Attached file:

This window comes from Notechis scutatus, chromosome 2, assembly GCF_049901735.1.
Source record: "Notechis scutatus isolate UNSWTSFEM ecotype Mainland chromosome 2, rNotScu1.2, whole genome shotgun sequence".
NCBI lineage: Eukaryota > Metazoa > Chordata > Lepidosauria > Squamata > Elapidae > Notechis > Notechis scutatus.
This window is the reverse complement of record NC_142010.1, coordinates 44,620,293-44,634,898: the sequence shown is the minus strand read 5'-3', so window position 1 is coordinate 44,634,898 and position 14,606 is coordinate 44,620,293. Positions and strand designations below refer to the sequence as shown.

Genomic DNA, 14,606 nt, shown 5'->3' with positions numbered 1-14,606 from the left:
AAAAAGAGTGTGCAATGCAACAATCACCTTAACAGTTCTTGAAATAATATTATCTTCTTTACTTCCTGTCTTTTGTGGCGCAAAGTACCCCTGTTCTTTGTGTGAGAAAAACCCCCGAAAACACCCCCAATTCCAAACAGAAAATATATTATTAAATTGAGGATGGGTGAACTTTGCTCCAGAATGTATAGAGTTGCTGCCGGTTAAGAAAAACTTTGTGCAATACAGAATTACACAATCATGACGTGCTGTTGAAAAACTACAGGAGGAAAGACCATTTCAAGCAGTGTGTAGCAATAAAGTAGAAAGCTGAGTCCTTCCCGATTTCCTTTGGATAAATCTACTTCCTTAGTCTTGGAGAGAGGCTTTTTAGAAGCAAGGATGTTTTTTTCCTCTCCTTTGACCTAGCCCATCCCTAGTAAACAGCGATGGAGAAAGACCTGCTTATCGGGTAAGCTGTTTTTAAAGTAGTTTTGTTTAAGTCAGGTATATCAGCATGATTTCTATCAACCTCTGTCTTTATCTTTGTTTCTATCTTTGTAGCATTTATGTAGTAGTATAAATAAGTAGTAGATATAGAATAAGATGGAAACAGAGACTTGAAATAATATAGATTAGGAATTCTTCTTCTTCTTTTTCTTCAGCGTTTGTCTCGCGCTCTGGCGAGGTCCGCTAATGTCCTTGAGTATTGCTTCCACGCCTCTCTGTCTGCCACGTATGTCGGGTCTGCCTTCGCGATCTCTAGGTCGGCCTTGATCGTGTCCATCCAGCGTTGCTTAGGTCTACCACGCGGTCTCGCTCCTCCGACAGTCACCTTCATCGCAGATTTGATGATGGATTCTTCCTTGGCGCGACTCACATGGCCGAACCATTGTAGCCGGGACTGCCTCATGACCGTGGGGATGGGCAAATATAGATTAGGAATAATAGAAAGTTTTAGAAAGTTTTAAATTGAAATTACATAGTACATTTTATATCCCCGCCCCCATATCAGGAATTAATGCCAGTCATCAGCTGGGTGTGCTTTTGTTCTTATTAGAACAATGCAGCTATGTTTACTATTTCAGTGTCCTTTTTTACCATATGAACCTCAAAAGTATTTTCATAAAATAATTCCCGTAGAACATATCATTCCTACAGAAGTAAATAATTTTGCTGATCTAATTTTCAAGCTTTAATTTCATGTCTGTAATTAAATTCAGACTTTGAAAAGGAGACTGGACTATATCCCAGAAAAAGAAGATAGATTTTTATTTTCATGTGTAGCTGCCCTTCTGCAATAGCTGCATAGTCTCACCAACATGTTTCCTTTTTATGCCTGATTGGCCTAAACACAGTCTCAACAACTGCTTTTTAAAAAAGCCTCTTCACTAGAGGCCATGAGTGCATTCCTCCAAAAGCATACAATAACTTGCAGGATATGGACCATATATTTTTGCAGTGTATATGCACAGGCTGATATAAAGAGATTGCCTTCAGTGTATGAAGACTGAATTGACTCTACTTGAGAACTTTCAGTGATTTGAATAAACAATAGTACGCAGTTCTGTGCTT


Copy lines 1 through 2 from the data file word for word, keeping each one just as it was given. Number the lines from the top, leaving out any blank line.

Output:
This window comes from Notechis scutatus, chromosome 2, assembly GCF_049901735.1.
Source record: "Notechis scutatus isolate UNSWTSFEM ecotype Mainland chromosome 2, rNotScu1.2, whole genome shotgun sequence".